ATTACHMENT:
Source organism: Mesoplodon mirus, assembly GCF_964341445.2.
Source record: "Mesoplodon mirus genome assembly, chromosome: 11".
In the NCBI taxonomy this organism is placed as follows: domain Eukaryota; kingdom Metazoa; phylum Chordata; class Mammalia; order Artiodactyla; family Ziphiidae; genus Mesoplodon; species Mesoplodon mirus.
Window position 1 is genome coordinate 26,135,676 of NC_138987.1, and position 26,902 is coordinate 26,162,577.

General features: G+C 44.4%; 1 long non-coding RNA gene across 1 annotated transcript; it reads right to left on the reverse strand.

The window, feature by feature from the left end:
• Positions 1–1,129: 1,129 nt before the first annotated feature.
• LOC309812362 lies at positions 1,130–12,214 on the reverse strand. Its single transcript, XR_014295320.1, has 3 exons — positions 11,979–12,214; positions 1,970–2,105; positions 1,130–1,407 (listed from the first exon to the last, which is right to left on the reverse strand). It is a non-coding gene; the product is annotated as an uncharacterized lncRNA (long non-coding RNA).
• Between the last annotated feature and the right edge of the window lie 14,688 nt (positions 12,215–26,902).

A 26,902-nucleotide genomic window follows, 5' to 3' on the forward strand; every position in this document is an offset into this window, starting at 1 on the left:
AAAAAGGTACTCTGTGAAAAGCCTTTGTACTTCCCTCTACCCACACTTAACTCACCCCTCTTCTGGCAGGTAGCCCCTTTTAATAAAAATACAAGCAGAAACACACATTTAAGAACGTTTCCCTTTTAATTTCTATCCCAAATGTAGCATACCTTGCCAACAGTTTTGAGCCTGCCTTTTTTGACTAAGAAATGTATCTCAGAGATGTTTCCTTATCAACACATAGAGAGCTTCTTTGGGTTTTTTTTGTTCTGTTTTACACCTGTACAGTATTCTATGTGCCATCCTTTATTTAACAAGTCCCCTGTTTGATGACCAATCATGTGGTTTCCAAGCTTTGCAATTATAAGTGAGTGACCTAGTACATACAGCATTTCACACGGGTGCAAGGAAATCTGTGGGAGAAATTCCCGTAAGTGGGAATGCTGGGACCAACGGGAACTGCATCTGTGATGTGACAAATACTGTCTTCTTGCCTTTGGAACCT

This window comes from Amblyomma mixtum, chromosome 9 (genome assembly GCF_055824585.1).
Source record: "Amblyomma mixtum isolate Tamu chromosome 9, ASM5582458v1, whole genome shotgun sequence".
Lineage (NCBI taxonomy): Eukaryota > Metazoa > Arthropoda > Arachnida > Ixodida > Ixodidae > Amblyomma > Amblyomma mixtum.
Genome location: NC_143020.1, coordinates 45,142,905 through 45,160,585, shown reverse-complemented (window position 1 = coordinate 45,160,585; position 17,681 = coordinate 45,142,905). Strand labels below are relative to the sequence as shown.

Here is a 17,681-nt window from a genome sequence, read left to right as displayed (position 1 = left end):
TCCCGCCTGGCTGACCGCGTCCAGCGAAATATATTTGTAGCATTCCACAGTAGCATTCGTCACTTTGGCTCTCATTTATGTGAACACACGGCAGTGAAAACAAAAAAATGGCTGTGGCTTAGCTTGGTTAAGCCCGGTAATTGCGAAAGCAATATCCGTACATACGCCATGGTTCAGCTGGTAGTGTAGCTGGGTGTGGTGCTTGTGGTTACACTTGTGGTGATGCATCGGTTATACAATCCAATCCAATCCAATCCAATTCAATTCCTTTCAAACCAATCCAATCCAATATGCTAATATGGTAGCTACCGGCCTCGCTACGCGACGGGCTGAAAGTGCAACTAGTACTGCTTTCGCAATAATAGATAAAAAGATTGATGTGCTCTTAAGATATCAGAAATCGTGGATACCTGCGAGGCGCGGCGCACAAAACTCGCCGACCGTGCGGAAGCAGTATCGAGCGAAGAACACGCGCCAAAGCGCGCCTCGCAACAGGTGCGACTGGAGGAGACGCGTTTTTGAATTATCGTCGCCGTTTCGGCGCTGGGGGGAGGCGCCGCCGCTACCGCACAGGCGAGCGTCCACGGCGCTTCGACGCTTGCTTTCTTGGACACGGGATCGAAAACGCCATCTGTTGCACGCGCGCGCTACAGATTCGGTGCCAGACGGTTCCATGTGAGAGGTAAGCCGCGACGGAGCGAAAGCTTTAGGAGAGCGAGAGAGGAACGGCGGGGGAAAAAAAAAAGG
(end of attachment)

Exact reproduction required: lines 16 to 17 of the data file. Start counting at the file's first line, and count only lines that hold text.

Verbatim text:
Here is a 17,681-nt window from a genome sequence, read left to right as displayed (position 1 = left end):
TCCCGCCTGGCTGACCGCGTCCAGCGAAATATATTTGTAGCATTCCACAGTAGCATTCGTCACTTTGGCTCTCATTTATGTGAACACACGGCAGTGAAAACAAAAAAATGGCTGTGGCTTAGCTTGGTTAAGCCCGGTAATTGCGAAAGCAATATCCGTACATACGCCATGGTTCAGCTGGTAGTGTAGCTGGGTGTGGTGCTTGTGGTTACACTTGTGGTGATGCATCGGTTATACAATCCAATCCAATCCAATCCAATTCAATTCCTTTCAAACCAATCCAATCCAATATGCTAATATGGTAGCTACCGGCCTCGCTACGCGACGGGCTGAAAGTGCAACTAGTACTGCTTTCGCAATAATAGATAAAAAGATTGATGTGCTCTTAAGATATCAGAAATCGTGGATACCTGCGAGGCGCGGCGCACAAAACTCGCCGACCGTGCGGAAGCAGTATCGAGCGAAGAACACGCGCCAAAGCGCGCCTCGCAACAGGTGCGACTGGAGGAGACGCGTTTTTGAATTATCGTCGCCGTTTCGGCGCTGGGGGGAGGCGCCGCCGCTACCGCACAGGCGAGCGTCCACGGCGCTTCGACGCTTGCTTTCTTGGACACGGGATCGAAAACGCCATCTGTTGCACGCGCGCGCTACAGATTCGGTGCCAGACGGTTCCATGTGAGAGGTAAGCCGCGACGGAGCGAAAGCTTTAGGAGAGCGAGAGAGGAACGGCGGGGGAAAAAAAAAAGG